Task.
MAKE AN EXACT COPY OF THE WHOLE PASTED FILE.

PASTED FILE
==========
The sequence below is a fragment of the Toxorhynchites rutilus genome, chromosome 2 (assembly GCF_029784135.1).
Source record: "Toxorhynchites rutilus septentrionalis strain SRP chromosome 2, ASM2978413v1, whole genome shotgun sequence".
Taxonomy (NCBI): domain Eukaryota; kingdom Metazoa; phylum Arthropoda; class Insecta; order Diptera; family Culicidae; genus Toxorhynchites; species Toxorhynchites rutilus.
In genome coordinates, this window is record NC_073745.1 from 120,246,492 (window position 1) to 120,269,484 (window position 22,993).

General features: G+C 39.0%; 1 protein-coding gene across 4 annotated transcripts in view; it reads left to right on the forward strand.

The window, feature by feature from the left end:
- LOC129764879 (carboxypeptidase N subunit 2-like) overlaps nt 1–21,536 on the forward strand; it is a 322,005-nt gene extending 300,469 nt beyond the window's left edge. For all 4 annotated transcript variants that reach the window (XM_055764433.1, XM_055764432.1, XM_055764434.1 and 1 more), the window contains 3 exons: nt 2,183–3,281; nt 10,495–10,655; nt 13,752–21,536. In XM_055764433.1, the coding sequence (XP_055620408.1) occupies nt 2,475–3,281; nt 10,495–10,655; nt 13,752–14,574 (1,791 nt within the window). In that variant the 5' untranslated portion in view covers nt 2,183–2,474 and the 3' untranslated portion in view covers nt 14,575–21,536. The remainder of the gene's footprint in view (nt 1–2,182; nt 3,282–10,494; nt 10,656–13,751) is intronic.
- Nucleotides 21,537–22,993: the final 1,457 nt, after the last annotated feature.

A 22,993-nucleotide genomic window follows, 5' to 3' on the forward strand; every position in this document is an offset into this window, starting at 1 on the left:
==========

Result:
The sequence below is a fragment of the Toxorhynchites rutilus genome, chromosome 2 (assembly GCF_029784135.1).
Source record: "Toxorhynchites rutilus septentrionalis strain SRP chromosome 2, ASM2978413v1, whole genome shotgun sequence".
Taxonomy (NCBI): domain Eukaryota; kingdom Metazoa; phylum Arthropoda; class Insecta; order Diptera; family Culicidae; genus Toxorhynchites; species Toxorhynchites rutilus.
In genome coordinates, this window is record NC_073745.1 from 120,246,492 (window position 1) to 120,269,484 (window position 22,993).

General features: G+C 39.0%; 1 protein-coding gene across 4 annotated transcripts in view; it reads left to right on the forward strand.

The window, feature by feature from the left end:
- LOC129764879 (carboxypeptidase N subunit 2-like) overlaps nt 1–21,536 on the forward strand; it is a 322,005-nt gene extending 300,469 nt beyond the window's left edge. For all 4 annotated transcript variants that reach the window (XM_055764433.1, XM_055764432.1, XM_055764434.1 and 1 more), the window contains 3 exons: nt 2,183–3,281; nt 10,495–10,655; nt 13,752–21,536. In XM_055764433.1, the coding sequence (XP_055620408.1) occupies nt 2,475–3,281; nt 10,495–10,655; nt 13,752–14,574 (1,791 nt within the window). In that variant the 5' untranslated portion in view covers nt 2,183–2,474 and the 3' untranslated portion in view covers nt 14,575–21,536. The remainder of the gene's footprint in view (nt 1–2,182; nt 3,282–10,494; nt 10,656–13,751) is intronic.
- Nucleotides 21,537–22,993: the final 1,457 nt, after the last annotated feature.

A 22,993-nucleotide genomic window follows, 5' to 3' on the forward strand; every position in this document is an offset into this window, starting at 1 on the left: